History of Machu Picchu
The date of Machu Picchu’s construction is thought to have been around 1430. Many theorists poise that it was abandoned less than 100 years afterwards and that the region was uninhabited by the time of the Spanish Conquest, perhaps a result of the onslaught of Small Pox that reached Peru before the Spaniards themselves. This depopulation would partly explain the inability of the conquistadores to easily track the site down and it remained untouched and unseen by Europeans for centuries. The fact that it was exempt from Spanish plunder makes it one of the most complete sets of Inca ruins in the country.
Almost 400 years after the fall of the Incas, Yale scholar Hiram Bingham was led to the ruins by locals to the area during his search for the last Inca Outpost of Vilcabamba. At first he thought he had found his prize - and understandably so - but after further research it became apparent that this was not the case. Bingham had in fact already visited what is now believed to be Vilcabamba, but he had dismissed these ruins as he was not aware of their full extent, which today is still engulfed by thick jungle.
Since his discovery of Machu Picchu, the site has been cleared and has dramatically risen in profile. It is now considered to be the most important archeological site in the Americas, and one of the most significant in the world. Archeological discoveries continue to be made around the site, and its historical importance is recognized by UNESCO who declared it a World Heritage Site in 1983. It has also been named as one of the New Seven Wonders of the World and has become an extremely popular tourist destination drawing crowds of people every single day.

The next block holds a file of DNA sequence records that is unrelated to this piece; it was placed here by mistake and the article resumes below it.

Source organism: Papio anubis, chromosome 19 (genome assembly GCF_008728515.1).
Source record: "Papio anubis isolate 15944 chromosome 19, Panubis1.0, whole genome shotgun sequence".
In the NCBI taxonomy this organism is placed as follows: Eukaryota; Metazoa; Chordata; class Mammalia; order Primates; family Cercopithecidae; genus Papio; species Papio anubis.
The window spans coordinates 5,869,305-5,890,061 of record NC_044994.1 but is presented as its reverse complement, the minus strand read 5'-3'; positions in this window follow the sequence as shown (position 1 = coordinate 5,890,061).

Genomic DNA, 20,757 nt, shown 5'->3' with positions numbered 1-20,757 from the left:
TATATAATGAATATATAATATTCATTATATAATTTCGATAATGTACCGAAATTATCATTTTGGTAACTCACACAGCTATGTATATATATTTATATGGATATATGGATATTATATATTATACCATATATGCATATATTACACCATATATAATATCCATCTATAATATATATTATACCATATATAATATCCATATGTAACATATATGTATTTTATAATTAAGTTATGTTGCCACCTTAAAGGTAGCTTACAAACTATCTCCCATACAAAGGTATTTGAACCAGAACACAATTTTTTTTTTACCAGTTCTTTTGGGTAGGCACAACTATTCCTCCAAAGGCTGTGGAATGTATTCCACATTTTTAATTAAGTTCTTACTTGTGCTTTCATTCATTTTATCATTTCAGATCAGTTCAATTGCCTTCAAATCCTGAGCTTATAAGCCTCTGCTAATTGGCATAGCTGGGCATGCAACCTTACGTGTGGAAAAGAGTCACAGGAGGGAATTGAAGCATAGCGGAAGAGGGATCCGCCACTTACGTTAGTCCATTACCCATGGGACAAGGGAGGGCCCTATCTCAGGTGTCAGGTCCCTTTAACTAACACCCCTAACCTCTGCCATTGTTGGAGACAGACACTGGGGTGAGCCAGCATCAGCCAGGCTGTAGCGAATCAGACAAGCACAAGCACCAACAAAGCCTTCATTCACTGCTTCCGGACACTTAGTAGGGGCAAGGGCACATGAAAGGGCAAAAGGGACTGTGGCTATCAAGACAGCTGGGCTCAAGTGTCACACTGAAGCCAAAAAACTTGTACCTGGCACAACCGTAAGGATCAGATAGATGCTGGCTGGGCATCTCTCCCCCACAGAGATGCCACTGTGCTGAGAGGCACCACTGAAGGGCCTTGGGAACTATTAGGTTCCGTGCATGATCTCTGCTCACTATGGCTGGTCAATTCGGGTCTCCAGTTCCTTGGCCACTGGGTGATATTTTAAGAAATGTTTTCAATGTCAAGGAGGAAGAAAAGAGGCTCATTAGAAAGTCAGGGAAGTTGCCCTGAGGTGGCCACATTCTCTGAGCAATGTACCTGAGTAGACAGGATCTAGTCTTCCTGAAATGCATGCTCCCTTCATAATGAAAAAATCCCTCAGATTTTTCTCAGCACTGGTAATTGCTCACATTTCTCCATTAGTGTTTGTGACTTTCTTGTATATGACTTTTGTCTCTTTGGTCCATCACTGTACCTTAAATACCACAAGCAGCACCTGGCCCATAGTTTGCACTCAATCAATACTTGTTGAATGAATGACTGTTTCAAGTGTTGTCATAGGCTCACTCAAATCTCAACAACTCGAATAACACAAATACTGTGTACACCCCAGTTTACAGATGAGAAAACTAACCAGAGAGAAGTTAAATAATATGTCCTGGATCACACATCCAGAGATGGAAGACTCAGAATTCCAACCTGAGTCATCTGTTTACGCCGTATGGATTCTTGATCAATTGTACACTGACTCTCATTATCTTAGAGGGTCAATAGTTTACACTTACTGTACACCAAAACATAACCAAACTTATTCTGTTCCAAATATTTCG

So why exactly was Machu Picchu built? A myriad of theories have been given in an attempt to answer this question. These range from it having importance as a sacred religious city to it being a high security prison. The most likely explanation, however, is that it was built as a spiritual and ceremonial retreat for the Inca Pachacutec during an expansionist period of the Inca Empire in the mid fifteenth century. At its height, it is even thought that this was the center of a buzzing economic region that could have been populated more than just within the city.
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